The elite runners!

The elite runners!

It’s weird that strength tends to come out of a struggle and a struggle was exactly what I was expecting in the latter stages of this race. I knew I’d be fine up until mile 20 but having only ran 18 in training (due to no fault other than my own!) I knew my legs would be feeling it by then and I’d need to dig deep and find that strength to push on. Mile 18 came and went and in my head I said to myself, get to 20 and you’re practically done.

20 is where the fun starts though! Except in this case it was mile 23 when I felt as though I literally couldn’t puhsh any more! My mile splits were s l o w i n g quickly and even though I could hear Dane’s voice in my head telling me to lean forward and push on I felt as though I literally couldn’t!

The finish line wasn’t even in sight when I hit 26.2 miles on my Garmin in 3 hours 28 minutes. WHAT, don’t do this to me I thought, I should be finished!! Finally the finish line was in sight and I crossed the line in 3 hours and 31 minutes.

One of the things I dislike most about crossing that finish line is that there’s no one there to hug instantly haha – needy Han! Despite congratulating other runners in the vain hope of a hug, I knew I’d have to wait until I tracked Dane down. I cursed myself for not running with my phone so he could come and get me as our meet point was at least a good 10 minute walk away. At our meet point I collapsed in a sweaty heap on the floor before Dane arrived thrusting the GoPro in my face and FINALLY I got my victory hug!! WOOHOO! 3.31, my victory hug, the marathon was done and a huge bowl of pasta was in sight – happy Hannah!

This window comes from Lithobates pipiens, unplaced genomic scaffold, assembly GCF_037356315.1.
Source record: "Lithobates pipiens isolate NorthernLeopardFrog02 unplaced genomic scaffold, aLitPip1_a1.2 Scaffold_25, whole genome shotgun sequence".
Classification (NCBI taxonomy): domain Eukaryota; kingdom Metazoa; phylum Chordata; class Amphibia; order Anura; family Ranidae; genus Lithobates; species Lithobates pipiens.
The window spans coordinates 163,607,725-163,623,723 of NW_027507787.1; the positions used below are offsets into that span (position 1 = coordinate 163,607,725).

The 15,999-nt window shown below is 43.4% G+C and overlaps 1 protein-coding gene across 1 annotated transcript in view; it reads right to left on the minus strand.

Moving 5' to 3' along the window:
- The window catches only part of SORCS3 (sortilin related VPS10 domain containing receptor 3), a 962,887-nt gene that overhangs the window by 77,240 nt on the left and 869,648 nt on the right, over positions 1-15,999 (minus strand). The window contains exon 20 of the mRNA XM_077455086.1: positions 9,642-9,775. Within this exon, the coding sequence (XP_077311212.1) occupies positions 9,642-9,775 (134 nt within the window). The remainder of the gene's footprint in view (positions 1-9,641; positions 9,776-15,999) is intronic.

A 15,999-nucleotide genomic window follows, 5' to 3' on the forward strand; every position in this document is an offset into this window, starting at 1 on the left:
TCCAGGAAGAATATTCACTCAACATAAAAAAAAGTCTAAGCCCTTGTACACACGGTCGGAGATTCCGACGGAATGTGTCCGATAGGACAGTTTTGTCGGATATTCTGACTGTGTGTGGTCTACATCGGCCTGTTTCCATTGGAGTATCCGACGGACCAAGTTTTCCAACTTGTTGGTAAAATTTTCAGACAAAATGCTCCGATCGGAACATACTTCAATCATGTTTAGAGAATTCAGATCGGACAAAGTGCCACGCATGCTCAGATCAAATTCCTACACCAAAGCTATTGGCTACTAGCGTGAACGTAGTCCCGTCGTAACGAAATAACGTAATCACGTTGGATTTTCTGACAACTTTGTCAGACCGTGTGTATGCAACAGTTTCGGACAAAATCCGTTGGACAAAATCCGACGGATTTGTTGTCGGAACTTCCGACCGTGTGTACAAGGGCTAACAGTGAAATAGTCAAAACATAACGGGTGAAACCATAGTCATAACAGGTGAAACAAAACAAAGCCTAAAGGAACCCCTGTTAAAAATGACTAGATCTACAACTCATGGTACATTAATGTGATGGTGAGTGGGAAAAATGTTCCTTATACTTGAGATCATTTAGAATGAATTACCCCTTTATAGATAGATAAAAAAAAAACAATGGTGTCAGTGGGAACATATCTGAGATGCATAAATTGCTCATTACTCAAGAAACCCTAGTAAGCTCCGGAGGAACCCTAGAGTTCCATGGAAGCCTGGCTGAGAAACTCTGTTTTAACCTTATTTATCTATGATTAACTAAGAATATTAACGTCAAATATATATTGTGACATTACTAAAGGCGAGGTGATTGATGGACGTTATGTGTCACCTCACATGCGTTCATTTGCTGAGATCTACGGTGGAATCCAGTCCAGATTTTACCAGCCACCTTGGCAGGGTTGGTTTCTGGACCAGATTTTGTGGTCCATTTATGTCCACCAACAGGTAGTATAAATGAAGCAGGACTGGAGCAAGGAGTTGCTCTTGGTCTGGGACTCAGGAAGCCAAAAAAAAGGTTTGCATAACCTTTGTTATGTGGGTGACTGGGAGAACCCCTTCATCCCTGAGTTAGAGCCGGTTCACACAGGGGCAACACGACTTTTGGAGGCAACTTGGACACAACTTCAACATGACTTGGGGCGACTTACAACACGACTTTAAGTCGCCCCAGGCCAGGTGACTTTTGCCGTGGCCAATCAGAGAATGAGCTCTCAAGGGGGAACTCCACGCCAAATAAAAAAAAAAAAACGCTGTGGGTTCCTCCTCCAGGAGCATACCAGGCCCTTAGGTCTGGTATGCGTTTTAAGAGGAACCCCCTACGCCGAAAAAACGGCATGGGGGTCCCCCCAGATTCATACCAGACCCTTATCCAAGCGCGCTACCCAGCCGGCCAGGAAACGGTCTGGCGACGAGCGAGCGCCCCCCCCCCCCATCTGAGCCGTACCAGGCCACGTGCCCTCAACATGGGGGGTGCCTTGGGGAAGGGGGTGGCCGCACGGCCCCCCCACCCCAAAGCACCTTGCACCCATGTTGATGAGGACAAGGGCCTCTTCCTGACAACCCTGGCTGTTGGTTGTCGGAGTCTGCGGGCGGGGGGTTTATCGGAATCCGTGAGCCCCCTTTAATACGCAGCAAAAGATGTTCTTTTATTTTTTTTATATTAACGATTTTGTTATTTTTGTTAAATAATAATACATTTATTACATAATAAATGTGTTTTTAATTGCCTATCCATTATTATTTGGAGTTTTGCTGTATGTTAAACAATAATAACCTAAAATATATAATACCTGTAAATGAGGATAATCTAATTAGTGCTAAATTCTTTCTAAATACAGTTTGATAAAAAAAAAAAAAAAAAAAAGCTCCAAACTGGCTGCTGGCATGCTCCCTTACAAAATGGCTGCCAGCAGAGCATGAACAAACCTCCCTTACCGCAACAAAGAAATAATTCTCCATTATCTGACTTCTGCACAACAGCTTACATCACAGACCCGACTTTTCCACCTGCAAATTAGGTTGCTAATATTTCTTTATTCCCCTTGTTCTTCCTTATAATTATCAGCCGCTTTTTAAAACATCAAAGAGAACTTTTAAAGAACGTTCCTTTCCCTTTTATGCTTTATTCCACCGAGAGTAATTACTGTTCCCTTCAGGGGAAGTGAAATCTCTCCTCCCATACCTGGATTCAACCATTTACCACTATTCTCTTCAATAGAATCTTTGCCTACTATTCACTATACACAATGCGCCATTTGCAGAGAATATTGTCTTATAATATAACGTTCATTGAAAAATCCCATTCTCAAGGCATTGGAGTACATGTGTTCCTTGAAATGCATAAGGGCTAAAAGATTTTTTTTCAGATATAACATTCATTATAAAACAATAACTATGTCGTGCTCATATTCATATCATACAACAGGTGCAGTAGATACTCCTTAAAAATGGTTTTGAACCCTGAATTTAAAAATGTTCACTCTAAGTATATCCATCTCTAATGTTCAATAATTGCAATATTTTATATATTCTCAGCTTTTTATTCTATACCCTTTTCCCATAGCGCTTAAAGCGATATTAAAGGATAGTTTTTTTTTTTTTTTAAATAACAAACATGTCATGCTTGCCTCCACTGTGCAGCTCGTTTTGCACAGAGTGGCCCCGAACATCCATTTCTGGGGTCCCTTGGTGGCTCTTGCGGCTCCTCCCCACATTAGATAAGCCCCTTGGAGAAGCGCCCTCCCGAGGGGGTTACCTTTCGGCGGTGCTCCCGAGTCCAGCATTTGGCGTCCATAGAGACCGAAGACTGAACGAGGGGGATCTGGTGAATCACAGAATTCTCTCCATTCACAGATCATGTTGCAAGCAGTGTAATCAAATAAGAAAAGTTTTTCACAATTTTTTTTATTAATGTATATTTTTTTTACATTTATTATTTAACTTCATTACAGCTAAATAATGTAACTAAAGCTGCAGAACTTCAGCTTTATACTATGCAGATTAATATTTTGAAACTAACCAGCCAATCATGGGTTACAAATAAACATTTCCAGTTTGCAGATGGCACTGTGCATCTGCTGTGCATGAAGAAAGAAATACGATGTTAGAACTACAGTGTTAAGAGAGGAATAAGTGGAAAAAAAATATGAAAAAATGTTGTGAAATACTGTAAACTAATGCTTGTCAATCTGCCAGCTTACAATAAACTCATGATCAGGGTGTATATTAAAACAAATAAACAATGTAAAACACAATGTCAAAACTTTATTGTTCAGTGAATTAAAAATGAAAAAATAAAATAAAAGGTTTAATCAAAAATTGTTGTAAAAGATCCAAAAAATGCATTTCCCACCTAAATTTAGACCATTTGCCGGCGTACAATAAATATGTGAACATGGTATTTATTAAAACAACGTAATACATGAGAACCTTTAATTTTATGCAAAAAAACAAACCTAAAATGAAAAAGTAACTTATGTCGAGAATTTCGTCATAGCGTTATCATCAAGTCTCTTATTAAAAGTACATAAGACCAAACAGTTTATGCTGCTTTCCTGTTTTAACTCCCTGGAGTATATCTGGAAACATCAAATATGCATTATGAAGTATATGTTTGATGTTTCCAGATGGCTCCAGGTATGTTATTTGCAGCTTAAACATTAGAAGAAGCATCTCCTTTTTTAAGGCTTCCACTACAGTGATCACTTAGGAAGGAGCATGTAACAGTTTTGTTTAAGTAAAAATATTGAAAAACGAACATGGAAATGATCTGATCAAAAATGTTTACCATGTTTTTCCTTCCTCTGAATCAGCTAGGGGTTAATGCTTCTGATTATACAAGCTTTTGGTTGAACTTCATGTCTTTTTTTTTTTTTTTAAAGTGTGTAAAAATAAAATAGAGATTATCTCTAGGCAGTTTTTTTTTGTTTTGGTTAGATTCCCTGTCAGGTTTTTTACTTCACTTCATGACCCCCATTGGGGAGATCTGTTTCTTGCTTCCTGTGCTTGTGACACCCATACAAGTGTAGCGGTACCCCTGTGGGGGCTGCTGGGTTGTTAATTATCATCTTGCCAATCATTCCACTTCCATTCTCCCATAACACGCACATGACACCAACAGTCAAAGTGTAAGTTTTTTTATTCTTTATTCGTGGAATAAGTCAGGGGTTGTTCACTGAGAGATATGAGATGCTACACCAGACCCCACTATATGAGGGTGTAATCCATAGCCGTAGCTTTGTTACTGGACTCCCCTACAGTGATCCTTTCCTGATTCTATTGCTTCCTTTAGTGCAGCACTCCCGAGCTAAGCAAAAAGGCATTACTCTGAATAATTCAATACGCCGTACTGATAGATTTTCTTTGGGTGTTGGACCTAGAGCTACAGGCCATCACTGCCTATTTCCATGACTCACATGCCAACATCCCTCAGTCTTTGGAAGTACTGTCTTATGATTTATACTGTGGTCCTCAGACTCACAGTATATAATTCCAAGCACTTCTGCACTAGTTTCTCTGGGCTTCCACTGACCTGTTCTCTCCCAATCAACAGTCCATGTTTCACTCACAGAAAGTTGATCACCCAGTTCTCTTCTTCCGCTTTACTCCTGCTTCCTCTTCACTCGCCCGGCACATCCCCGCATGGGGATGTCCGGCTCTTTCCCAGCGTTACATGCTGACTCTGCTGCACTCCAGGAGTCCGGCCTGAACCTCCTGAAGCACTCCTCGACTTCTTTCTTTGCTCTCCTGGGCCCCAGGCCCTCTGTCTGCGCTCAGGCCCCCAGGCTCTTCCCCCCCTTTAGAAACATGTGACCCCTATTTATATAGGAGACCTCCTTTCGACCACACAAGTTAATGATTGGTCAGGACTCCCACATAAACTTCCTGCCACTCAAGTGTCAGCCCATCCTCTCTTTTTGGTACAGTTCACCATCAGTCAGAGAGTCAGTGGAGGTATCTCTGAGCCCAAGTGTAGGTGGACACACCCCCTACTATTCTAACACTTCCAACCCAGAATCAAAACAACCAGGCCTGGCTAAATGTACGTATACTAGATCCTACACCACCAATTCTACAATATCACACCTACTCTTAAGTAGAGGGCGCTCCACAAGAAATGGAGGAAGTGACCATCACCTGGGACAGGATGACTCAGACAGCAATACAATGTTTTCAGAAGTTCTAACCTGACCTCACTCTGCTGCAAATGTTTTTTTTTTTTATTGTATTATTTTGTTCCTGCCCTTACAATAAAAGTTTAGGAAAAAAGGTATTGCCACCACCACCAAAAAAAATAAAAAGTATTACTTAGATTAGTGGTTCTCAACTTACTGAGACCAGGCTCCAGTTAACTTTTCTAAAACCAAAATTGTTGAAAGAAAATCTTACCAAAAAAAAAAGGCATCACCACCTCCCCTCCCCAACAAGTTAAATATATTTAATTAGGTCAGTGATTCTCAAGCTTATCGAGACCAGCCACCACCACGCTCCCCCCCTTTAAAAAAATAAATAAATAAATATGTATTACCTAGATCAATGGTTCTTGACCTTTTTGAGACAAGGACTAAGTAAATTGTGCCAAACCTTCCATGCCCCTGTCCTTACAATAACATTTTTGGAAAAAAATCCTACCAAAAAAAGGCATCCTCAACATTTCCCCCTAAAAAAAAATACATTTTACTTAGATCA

Not only that but I’d somehow managed to secure myself a Boston Marathon qualifying time!! 2017 here we come!

If you’re thinking of entering the ballot for Berlin – do it is all I can say. It’s an amazing city (blog post to come on what to see do and where to stay/eat soon!) and the race is one of the world majors – need I say more!?

In terms of organisation I think the water stations could have been more frequent and it was at least 5 minutes before I was offered a bottle of water after crossing the finish line. Also, there’s no free finishers t-shirt so I’m glad I bought an Adidas one from the expo.

I’m thrilled with how the race went but of course I’m gutted I didn’t officially go under 3.30. That said, I’ve learnt a LOT from this race and from my training leading up to it. I’ve learnt just how important a solid strength and conditioning programme is and the vital importance of speed work and there’s plenty I’m going to be changing for London 2016 which will hopefully be the chance to well and truly nail that sub 3.30 which I absolutely know I’ve got in me. It’s quite exciting really.

I’ll be writing something on how I’ve recovered since the race later in the week but for now I want to be super cheesy and thank everyone who’s followed my training journey, my friends and family for always being so supporting (look at me, it’s like I’m doing an Oscars speech haha!) and of course, Dane, for putting up with my all to frequent running meltdowns, 6am starts on a Sunday for my long runs, for pacing me on speed sessions and for keeping me fit and healthy with my strength and conditioning programme – I love you all!

For now though I guess it’s time to park the Carb Queen crown and get back to the track…

#hannahshappypace